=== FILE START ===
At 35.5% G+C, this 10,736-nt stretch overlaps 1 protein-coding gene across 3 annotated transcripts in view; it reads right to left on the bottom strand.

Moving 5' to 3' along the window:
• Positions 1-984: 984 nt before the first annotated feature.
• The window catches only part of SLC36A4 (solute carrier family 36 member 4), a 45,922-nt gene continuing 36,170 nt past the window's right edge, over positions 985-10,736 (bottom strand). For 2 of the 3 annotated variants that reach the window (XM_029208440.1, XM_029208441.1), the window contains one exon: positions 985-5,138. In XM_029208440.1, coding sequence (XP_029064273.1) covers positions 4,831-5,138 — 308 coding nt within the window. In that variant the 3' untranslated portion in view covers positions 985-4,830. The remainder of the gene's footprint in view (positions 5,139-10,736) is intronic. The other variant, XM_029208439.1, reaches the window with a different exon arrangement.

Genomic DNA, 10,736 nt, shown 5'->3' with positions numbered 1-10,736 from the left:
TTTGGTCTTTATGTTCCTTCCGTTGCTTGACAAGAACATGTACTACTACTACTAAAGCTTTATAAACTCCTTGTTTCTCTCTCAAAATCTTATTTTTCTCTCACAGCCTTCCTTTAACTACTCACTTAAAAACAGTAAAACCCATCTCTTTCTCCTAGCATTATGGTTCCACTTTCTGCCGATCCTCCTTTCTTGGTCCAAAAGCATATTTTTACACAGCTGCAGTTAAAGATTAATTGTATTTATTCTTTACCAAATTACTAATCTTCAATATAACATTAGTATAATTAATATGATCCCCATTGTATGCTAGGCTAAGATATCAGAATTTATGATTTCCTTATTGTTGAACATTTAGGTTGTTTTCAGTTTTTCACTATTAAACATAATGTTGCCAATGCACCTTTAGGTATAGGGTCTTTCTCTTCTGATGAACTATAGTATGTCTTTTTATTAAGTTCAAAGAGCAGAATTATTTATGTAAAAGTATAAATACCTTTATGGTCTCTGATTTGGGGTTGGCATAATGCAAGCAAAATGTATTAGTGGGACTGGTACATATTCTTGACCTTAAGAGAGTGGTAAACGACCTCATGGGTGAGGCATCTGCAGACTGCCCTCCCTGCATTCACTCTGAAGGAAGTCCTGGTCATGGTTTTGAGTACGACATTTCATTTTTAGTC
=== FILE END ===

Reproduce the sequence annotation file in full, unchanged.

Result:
At 35.5% G+C, this 10,736-nt stretch overlaps 1 protein-coding gene across 3 annotated transcripts in view; it reads right to left on the bottom strand.

Moving 5' to 3' along the window:
• Positions 1-984: 984 nt before the first annotated feature.
• The window catches only part of SLC36A4 (solute carrier family 36 member 4), a 45,922-nt gene continuing 36,170 nt past the window's right edge, over positions 985-10,736 (bottom strand). For 2 of the 3 annotated variants that reach the window (XM_029208440.1, XM_029208441.1), the window contains one exon: positions 985-5,138. In XM_029208440.1, coding sequence (XP_029064273.1) covers positions 4,831-5,138 — 308 coding nt within the window. In that variant the 3' untranslated portion in view covers positions 985-4,830. The remainder of the gene's footprint in view (positions 5,139-10,736) is intronic. The other variant, XM_029208439.1, reaches the window with a different exon arrangement.

Genomic DNA, 10,736 nt, shown 5'->3' with positions numbered 1-10,736 from the left:
TTTGGTCTTTATGTTCCTTCCGTTGCTTGACAAGAACATGTACTACTACTACTAAAGCTTTATAAACTCCTTGTTTCTCTCTCAAAATCTTATTTTTCTCTCACAGCCTTCCTTTAACTACTCACTTAAAAACAGTAAAACCCATCTCTTTCTCCTAGCATTATGGTTCCACTTTCTGCCGATCCTCCTTTCTTGGTCCAAAAGCATATTTTTACACAGCTGCAGTTAAAGATTAATTGTATTTATTCTTTACCAAATTACTAATCTTCAATATAACATTAGTATAATTAATATGATCCCCATTGTATGCTAGGCTAAGATATCAGAATTTATGATTTCCTTATTGTTGAACATTTAGGTTGTTTTCAGTTTTTCACTATTAAACATAATGTTGCCAATGCACCTTTAGGTATAGGGTCTTTCTCTTCTGATGAACTATAGTATGTCTTTTTATTAAGTTCAAAGAGCAGAATTATTTATGTAAAAGTATAAATACCTTTATGGTCTCTGATTTGGGGTTGGCATAATGCAAGCAAAATGTATTAGTGGGACTGGTACATATTCTTGACCTTAAGAGAGTGGTAAACGACCTCATGGGTGAGGCATCTGCAGACTGCCCTCCCTGCATTCACTCTGAAGGAAGTCCTGGTCATGGTTTTGAGTACGACATTTCATTTTTAGTC